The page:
Without a doubt one of the most influential transformational experiences I have had here at Appalachian is my decision to become a sociology major. Not only did that decision lead to me finding one of my deepest passions, but it also helped to give me a new world view. I came from a relatively small town where a lot of people are very similar. Entering the sociology department gave me the opportunity to step into others' shoes, and challenged my views and beliefs without making me feel like I had to change them. It has watered and grown my empathy, and has challenged me to not take the world at surface level.

Tell us about one faculty member that has made an impact on your life and how.
Dr. Amy Dellinger Page. Dr. Page is the chair of the sociology department, and is one of many faculty members to have made in impact on me. I first met Dr. Page when I took her class last summer, and since then I have considered her a mentor and someone that I very much look up to.  She has encouraged me and challenged me in so many ways that have resulted in my growth as a sociology student, as a red flag educator, and as a person in general. Even though she is extremely busy as the department chair, she continually makes time to help me in any way she can when I come to her for advice or help. Above all of this is the simple fact that she believes in me. She believes in me even when I don't believe in myself, and the effect of that is absolutely priceless.

Tell us about one other connection you have made while at Appalachian- a friendship, mento, colleague, a new found hobby or interest.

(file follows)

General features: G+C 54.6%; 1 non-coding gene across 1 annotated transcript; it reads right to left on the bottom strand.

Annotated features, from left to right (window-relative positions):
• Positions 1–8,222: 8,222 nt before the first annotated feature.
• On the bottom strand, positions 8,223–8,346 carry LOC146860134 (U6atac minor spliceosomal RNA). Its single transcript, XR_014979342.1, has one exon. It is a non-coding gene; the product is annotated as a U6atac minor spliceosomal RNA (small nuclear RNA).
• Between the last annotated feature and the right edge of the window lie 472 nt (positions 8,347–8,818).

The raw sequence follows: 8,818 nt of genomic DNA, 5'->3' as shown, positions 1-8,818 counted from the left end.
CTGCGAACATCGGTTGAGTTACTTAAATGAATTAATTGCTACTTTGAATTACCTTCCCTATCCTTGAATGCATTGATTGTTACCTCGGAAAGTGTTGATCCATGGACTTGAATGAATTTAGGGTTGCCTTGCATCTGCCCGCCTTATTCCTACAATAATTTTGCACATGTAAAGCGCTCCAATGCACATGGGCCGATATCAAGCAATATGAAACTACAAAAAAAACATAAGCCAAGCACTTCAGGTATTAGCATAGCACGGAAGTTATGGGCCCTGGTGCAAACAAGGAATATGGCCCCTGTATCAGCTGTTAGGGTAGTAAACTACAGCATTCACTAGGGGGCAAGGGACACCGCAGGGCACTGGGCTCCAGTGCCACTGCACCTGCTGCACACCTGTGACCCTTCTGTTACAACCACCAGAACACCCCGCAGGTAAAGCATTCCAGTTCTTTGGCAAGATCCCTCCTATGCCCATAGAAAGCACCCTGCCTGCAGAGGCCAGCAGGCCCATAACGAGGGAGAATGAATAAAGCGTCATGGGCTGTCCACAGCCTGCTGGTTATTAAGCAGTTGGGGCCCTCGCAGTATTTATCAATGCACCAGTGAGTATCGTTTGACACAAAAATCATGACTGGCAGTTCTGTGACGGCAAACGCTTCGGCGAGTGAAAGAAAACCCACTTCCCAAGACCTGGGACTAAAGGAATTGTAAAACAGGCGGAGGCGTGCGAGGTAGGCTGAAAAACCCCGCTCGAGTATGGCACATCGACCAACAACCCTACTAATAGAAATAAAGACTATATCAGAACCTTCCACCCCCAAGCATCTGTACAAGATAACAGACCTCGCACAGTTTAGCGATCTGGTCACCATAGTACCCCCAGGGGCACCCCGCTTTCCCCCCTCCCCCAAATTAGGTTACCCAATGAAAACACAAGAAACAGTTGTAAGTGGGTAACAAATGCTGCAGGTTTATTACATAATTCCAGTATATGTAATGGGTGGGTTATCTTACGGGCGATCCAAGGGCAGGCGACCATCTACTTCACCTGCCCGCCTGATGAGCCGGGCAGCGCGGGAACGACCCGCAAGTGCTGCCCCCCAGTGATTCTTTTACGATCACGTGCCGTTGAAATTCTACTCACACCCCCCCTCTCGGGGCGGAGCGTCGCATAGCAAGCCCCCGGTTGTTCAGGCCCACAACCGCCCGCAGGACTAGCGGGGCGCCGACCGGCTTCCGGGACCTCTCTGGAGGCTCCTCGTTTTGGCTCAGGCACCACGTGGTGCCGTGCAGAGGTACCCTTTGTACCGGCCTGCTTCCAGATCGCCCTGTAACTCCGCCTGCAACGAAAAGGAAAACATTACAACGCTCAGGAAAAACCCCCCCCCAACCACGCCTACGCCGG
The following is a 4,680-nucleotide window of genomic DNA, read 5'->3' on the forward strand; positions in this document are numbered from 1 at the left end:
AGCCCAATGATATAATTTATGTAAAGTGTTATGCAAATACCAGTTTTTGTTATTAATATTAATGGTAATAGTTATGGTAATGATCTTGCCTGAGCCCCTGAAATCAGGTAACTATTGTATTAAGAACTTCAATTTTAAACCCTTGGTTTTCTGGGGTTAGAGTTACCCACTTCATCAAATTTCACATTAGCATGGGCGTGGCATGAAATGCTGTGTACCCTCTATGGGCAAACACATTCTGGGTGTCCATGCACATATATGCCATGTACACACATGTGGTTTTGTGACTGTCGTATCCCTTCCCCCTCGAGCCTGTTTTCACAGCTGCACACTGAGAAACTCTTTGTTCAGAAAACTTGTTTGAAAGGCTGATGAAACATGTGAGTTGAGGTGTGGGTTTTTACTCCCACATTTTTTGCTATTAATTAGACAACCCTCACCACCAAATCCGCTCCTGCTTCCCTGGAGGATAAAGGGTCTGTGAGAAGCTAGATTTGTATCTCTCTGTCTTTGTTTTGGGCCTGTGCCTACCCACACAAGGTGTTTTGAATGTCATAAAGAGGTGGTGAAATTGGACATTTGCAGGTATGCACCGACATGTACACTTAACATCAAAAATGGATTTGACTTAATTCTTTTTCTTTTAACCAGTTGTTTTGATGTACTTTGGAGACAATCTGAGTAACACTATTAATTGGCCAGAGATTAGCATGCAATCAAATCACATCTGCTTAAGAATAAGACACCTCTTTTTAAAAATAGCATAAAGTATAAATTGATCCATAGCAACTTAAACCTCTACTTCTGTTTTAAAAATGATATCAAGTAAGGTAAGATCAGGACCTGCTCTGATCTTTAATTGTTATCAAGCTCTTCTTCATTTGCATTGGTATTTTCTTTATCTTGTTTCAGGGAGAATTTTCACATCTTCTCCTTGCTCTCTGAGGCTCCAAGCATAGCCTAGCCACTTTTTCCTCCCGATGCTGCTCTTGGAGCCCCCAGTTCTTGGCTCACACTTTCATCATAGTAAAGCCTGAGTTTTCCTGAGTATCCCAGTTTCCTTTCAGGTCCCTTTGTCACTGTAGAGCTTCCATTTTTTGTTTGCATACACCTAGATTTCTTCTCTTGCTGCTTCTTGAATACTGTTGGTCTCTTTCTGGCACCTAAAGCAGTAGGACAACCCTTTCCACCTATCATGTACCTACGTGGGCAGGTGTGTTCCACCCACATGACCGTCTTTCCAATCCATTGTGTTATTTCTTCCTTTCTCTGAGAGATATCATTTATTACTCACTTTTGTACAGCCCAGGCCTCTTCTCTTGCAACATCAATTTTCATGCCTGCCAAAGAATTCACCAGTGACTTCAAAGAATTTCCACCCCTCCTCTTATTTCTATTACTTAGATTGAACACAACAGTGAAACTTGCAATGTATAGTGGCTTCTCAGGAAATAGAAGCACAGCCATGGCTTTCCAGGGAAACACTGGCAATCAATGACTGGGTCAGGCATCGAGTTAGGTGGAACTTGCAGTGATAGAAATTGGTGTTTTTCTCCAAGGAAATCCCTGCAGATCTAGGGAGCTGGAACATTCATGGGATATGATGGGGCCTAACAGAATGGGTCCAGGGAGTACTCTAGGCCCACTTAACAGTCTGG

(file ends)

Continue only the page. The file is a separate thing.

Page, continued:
There are so many different people and things that I could talk about here, but I have to talk about another one of my mentors - Ellen Grulke. Ellen works in the Dean of Students office as the Interpersonal Violence Support and Prevention Coordinator, and is also a co-advisor of the Red Flag Campaign. Although I have only known her a semester, she has quickly become someone else that I look up to and rely on for guidance. Although she is also incredibly busy, she selflessly makes time to help the Campaign in any way she can, as well as makes time to help me. Her mentoring and friendship have become invaluable to me, and I know I can always count on her.

What is your understanding of “sustainability” after being at Appalachian?
I think a lot of people typically think of sustainability as keeping the status quo, or just keeping something in the same state that you found that. But to me, I think we take sustainability to the next level. Appalachian doesn't want you to just not leave the world in a worse state that you found it, they want you to leave it in a better state than you found it. And although sustainability typically refers to the environment, and Appalachian absolutely goes above and beyond in that realm, to me sustainability flows over to other parts of the world as well. When you leave Appalachian, don't just leave the physical environment in a better state than you found it, but leave the community, the culture, your department, your organizations, yourself even, in a better state than when you first came.

What do you think you will miss most when you graduate?
The community. The faculty, staff, fellow students, and even the surrounding community of Boone itself. It is a community that is unique and full of life, and one that I think would be hard to duplicate anywhere else. 

Tori Tensi. Photo by Ellen Gwin Burnette
Published: Jun 4, 2018 10:31am